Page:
The U.S. Securities and Exchange Commission has announced that it will review its decision regarding the Winklevoss twins’ Bitcoin ETF.
SEC to Review Its Bitcoin ETF Decision
The U.S. Securities and Exchange Commission (SEC) will review its decision regarding the rejection of the Bitcoin exchange-traded fund (ETF) proposed by Cameron and Tyler Winklevoss.
A statement issued by the SEC in response to a petition for review of the Disapproval Order by the Bats BZX Exchange reads:
[…] it is hereby: ORDERED that the petition of BZX for review of the Division’s action to disapprove the proposed rule change by delegated authority be GRANTED; and It is further ORDERED that any party or other person may file a statement in support of or in opposition to the action made pursuant to delegated authority on or before May 15, 2017.
The SEC first rejected the Bitcoin ETF (COIN) proposed by the Winklevoss twins last month, citing risk of fraud and a lack of regulation in the Bitcoin markets. The statement in which the SEC rejected the COIN EFT reads:
As discussed further below, the Commission is disapproving this proposed rule change because it does not find the proposal to be consistent with Section 6(b)(5) of the Exchange Act, which requires, among other things, that the rules of a national securities exchange be designed to prevent fraudulent and manipulative acts and practices and to protect investors and the public interest.
The petition filed by the Bats BZX Exchange will see the SEC’s action to disapprove the Bitcoin ETF reviewed and possibly amended. If so, COIN ETF shares would be traded on a public stock exchange, providing an easy way for investors to capitalize on the price of BTC without the need to deal with Bitcoin exchanges, wallets, private keys, and so forth.
Winklevoss Chose Bats Exchange For a Reason
As noted by Blockchain researcher and host of the Crypto Scam podcast, Tone Vays, in a 2016 interview, it is very likely that the Winklevoss twins chose to work with the Bats BZX Exchange on the COIN ETF for this very reason.
“My guess is the reason that they changed is that Bats is the new kid on the block, so they push the issues a bit,” Vays explained.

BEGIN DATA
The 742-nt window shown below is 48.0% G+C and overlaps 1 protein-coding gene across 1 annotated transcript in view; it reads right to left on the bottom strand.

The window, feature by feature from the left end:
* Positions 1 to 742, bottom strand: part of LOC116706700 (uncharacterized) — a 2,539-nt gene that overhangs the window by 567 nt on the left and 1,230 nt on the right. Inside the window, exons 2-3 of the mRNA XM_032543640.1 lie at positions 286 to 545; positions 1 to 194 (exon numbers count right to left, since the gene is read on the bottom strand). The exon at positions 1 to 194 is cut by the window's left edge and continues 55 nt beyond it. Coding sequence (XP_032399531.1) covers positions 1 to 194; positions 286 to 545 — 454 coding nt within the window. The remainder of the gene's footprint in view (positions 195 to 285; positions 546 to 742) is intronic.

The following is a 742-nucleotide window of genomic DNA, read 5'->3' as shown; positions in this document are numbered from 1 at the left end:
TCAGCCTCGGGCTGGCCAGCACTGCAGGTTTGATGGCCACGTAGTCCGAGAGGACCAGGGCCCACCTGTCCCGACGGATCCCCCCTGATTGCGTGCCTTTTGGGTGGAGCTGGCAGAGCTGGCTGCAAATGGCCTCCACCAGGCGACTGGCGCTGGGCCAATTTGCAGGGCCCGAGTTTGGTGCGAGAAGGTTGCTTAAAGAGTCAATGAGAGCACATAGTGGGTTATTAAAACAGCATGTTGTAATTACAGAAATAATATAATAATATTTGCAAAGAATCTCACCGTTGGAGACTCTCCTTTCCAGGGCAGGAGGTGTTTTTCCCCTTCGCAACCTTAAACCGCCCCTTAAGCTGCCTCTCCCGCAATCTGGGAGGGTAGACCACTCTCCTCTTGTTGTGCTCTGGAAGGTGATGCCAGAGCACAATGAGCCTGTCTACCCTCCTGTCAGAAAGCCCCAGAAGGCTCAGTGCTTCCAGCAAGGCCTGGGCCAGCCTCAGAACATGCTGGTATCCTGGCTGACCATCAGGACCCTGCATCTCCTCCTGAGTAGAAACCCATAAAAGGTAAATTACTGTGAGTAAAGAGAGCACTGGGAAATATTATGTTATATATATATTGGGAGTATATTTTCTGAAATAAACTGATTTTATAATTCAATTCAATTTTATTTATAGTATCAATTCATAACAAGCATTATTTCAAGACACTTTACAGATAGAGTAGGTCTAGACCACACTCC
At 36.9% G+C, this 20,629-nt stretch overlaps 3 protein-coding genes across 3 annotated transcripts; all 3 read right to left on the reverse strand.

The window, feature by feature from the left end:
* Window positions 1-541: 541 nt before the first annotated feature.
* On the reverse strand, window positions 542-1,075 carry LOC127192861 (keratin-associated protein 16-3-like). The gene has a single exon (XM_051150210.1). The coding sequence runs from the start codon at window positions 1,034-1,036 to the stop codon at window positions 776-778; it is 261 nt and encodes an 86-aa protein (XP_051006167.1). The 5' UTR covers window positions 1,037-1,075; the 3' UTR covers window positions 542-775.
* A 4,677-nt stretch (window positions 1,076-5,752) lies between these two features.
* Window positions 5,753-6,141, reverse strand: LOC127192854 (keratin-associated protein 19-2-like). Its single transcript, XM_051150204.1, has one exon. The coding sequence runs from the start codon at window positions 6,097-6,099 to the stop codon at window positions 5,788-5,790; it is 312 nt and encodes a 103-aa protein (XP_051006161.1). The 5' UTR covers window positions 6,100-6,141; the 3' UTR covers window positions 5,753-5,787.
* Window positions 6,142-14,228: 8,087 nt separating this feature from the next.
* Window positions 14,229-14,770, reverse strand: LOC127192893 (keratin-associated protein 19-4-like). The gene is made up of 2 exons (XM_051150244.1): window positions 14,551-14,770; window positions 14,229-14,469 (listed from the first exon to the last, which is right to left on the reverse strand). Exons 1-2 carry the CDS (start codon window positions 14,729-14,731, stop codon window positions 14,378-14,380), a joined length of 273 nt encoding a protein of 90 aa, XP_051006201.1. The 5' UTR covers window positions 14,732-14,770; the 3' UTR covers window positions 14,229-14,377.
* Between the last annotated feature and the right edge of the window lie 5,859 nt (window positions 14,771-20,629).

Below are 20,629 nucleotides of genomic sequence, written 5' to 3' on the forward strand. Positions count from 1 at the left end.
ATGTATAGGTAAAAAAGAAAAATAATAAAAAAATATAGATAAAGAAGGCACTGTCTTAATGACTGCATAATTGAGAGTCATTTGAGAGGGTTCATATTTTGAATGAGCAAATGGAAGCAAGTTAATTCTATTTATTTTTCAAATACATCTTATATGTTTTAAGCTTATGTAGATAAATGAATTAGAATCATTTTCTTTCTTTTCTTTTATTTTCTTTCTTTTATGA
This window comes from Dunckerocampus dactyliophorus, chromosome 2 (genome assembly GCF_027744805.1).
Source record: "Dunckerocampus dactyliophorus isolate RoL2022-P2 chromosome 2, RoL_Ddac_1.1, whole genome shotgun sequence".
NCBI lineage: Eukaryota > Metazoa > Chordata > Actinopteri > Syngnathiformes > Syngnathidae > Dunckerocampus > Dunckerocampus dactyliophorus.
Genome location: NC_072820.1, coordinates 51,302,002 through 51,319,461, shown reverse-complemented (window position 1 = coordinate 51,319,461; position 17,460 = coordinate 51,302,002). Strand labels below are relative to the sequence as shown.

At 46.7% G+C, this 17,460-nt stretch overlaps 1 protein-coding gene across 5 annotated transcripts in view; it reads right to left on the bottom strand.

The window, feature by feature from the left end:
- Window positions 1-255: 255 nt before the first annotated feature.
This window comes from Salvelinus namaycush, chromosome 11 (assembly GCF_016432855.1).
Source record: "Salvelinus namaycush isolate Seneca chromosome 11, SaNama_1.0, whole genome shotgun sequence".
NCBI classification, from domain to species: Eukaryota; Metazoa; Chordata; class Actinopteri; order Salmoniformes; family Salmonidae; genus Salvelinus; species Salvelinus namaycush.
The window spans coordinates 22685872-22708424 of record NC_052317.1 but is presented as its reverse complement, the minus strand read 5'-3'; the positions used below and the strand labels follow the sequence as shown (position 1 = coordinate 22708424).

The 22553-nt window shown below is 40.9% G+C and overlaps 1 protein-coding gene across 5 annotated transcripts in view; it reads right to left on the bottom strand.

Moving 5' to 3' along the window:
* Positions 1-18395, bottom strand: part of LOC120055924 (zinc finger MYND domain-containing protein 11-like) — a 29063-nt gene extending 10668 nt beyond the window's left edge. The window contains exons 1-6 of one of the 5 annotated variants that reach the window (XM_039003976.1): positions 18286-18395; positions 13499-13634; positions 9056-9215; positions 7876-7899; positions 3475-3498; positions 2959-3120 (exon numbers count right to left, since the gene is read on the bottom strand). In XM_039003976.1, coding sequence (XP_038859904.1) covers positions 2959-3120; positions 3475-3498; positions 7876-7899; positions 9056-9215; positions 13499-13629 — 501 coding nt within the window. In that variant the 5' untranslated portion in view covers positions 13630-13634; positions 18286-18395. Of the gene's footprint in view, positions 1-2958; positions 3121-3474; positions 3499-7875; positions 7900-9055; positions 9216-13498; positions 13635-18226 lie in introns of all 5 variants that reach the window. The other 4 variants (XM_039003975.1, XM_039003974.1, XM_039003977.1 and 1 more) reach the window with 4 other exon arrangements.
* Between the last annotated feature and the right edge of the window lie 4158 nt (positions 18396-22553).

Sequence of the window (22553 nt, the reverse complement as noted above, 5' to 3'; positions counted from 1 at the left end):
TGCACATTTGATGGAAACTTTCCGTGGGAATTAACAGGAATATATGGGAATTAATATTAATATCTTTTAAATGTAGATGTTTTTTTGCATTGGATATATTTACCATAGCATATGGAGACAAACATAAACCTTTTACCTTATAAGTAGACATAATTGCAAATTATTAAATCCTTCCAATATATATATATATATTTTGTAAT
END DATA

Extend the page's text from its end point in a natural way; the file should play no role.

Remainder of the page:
Not only does it make sense for the Winklevoss twins to identify with the Bats BZX Exchange due to the “experimental” nature of the COIN ETF, but it is also a great strategic move that ensured the exchange they partnered with would help them fight to see the Bitcoin ETF approved.
Nasdaq might not have been helping the Winklevoss fight against the SEC to get this approved and maybe Batz said ‘you know what, we’ll throw your lawyers at it’.
The Saga So Far
The Winklevoss’ bid to see a Bitcoin exchange-traded fund on public stock exchanges is a saga that has been going on for roughly three years. It started with the filling of an S-1 form for the Winklevoss Bitcoin Trust in May 2014.
The Winklevoss Bitcoin Trust was based on the twins’ substantial Bitcoin holdings (roughly 1% of the total supply at the time) and had Math-Based Asset Services LLC as the sponsor of the Trust. Later that year, a follow-up filling was made in order list the Winklevoss Bitcoin Trust as an ETF on the NASDAQ OMX exchange with the name “COIN.”
Two years later, in June 2016, the twins filed a document that would see the ETF listed on the Bats exchanged instead of Nasdaq. The same filing also saw the ETF offering increase from $20 to $65 million.
Last month, the Securities and Exchange Commission (SEC) denied the Winklevoss Twins’ Bitcoin ETF, which lead to the petition by the Batz BZX Exchange.
Do you think that the Winklevoss Bitcoin ETF will be approved after the SEC’s revision? If so, let us know why in the comments below.
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